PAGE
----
EPA Warns Pregnant Women In Alabama To Not Drink Water

Attention residents of northern Alabama, and especially mothers-to-be and parents of young children: you may not want to drink your tap water for a while.

According to a US Environmental Protection Agency (EPA) health advisory announced by the Alabama Department of Public Health (ADPH), certain water systems in northern Alabama have been found to contain higher-than-allowable levels of perfluorinated compounds, including perfluorooctane sulfonate (PFOS) and perfluorooctanoic acid (PFOA).

These compounds, which are also found in firefighting foams and waterproofing materials, can leach into water from manufacturing facilities. When ingested in levels higher than the allowable 70 parts per trillion, they may lead to birth defects and a weakened immune system. These compounds have also been associated with heart disease and cancer.

The Alabama Department of Public Health announced:

“ADPH announced EPA’s health advisory recommending that pregnant and breastfeeding mothers served by identified water systems consider using alternate sources of drinking water. For formula-fed infants, the recommendation is to consider using formula that does not require adding water. Other people served by these systems may also consider these steps.”

Currently, the two systems affected by this announcement are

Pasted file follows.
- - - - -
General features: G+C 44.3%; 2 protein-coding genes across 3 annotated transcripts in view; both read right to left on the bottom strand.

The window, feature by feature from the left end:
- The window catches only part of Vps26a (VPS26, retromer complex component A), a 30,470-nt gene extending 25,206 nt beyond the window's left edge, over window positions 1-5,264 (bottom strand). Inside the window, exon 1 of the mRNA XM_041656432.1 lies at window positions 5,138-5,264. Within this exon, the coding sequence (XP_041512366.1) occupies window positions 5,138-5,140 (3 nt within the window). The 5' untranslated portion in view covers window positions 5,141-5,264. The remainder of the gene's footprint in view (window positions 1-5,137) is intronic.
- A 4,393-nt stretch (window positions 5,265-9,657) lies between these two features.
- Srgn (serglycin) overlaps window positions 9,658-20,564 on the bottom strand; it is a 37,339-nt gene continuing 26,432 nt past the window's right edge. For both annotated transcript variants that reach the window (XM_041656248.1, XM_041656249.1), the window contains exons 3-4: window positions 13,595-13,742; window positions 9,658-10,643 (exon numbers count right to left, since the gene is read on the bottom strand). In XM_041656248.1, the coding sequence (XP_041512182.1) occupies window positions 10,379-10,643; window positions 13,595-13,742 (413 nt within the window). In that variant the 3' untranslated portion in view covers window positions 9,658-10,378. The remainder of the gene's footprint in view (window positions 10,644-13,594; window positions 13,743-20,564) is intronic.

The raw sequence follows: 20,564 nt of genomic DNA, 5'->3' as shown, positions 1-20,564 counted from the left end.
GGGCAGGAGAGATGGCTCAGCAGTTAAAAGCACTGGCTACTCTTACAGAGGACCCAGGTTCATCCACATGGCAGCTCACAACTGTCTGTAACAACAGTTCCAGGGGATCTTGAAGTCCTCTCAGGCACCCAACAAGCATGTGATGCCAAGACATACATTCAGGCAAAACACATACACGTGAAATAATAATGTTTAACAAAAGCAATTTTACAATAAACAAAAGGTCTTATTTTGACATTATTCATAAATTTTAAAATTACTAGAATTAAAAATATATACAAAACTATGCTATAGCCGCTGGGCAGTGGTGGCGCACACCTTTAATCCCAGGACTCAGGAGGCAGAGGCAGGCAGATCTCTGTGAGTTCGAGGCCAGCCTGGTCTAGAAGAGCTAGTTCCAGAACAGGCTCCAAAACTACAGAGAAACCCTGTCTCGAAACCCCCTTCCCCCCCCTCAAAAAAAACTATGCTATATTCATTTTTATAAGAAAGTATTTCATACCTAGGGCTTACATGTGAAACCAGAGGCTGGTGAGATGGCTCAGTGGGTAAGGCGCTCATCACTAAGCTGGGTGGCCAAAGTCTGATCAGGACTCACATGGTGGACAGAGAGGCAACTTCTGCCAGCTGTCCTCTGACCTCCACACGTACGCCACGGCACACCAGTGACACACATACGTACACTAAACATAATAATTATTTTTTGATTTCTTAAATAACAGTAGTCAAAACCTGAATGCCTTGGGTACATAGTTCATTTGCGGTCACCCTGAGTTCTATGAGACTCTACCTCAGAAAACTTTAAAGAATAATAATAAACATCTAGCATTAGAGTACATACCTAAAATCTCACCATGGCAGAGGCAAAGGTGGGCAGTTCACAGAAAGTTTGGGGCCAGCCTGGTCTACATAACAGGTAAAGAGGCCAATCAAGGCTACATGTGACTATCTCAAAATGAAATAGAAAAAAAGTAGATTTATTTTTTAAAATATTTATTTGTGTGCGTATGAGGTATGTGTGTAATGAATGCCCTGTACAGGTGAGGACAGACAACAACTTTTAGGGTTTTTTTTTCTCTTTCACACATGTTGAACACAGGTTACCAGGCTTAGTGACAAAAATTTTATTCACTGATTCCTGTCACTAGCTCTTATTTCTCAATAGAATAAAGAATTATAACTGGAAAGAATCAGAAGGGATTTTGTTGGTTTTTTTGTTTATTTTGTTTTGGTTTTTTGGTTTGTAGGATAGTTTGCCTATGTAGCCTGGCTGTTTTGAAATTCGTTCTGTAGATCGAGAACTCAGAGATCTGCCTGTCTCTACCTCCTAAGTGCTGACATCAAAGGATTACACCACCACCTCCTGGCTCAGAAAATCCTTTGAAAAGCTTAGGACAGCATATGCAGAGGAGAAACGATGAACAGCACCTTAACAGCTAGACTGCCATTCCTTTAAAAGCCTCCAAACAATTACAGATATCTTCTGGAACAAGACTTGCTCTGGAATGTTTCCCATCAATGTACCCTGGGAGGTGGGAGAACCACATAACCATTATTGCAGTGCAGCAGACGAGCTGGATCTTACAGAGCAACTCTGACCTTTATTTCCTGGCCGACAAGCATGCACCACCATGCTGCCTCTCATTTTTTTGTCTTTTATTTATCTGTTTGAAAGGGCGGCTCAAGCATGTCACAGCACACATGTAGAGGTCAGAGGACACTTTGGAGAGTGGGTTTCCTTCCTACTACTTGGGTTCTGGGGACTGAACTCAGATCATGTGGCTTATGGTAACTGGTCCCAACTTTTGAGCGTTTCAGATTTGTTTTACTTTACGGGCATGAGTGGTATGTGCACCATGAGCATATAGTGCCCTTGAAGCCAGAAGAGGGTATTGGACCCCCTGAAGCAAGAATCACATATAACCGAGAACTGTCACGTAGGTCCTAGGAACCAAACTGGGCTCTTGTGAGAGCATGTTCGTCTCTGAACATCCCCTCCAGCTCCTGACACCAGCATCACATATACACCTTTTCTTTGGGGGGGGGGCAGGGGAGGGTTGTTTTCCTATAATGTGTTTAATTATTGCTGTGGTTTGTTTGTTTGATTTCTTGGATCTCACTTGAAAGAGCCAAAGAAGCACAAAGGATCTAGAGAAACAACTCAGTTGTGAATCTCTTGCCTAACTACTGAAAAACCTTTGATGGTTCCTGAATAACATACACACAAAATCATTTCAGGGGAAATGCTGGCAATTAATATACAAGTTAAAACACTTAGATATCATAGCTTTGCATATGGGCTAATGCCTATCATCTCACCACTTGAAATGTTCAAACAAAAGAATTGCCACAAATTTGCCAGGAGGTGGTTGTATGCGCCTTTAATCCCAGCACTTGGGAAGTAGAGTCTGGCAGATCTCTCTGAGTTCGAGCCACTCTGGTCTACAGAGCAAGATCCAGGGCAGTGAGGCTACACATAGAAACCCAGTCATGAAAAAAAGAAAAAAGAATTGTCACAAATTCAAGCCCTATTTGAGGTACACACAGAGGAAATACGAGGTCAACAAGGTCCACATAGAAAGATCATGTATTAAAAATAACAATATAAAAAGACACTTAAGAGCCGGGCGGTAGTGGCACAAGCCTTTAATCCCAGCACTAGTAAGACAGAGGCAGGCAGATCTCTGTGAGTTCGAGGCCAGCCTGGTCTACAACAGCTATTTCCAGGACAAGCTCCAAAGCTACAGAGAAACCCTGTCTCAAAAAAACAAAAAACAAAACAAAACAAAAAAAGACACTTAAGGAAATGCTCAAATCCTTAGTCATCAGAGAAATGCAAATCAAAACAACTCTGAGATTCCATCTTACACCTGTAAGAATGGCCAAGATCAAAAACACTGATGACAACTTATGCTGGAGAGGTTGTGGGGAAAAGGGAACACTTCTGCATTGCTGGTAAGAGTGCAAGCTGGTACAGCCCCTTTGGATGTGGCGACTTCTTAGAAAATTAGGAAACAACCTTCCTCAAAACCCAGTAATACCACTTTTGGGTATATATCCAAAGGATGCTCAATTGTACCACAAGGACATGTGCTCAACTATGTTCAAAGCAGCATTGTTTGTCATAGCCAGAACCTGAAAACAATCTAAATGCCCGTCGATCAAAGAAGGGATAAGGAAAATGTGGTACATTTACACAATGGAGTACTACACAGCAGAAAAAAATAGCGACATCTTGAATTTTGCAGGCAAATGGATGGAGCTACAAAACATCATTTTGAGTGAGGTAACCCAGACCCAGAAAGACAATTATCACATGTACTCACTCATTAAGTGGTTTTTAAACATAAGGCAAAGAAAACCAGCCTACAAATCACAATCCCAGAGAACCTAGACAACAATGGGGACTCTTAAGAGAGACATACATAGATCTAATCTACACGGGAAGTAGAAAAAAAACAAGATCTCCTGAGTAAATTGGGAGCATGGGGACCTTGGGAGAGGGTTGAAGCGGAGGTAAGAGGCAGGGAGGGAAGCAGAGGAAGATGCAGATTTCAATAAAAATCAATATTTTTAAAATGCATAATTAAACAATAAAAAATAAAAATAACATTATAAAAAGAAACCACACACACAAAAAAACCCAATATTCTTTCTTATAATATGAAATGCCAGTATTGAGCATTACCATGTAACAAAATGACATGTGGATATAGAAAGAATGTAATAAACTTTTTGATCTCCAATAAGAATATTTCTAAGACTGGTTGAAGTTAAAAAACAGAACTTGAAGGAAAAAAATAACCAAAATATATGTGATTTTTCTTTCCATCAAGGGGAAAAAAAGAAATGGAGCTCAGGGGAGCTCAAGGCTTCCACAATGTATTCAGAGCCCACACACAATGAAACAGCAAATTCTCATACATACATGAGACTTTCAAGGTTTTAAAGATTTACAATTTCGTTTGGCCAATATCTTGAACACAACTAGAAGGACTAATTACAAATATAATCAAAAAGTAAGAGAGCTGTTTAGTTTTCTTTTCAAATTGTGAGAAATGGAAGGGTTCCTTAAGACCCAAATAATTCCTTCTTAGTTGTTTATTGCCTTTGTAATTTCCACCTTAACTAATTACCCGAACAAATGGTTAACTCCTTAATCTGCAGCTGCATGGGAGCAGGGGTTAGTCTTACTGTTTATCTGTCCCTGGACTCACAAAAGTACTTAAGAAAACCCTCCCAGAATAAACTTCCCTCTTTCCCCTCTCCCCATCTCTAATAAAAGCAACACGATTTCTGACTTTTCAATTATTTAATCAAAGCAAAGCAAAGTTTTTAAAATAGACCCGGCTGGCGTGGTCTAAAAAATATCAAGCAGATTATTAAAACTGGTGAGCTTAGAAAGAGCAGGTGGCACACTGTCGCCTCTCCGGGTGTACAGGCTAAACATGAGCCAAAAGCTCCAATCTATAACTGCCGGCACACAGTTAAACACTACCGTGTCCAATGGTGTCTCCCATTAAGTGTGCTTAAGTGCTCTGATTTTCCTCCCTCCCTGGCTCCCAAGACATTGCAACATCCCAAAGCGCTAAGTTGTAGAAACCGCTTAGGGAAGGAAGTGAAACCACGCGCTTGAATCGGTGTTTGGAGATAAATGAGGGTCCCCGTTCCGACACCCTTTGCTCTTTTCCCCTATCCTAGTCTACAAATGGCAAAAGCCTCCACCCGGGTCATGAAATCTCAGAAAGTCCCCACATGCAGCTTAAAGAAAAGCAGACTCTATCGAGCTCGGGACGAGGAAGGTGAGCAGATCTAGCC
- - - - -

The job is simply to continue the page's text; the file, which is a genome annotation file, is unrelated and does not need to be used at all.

• West Morgan-East Lawrence Water Authority, and
  • West Lawrence Co-Op, along with other systems that purchase water from this authority.

Originally, the announcement included six other water systems. However, these six have since been cleared:

  • Gadsden Water Works and Sewer Board
  • Centre Water and Sewer Board
  • VAW (Vinemont Anon West Point) Water Systems Inc.
  • Northeast Alabama Water District
  • Rainbow Cities Utilities Board
  • Southside Water Works and Sewer Board

Along with parents and mothers-to-be, everyone in these areas may want to consider not drinking the tap water until this problem is fixed. The ADPH maintains that bathing, doing dishes, and doing laundry should be safe with the tap water.

If you live in one of these affected areas, keep tabs on the ADPH announcements for up-to-date information on the situation. Much better safe than sorry!

—Tanya Rakhmilevich


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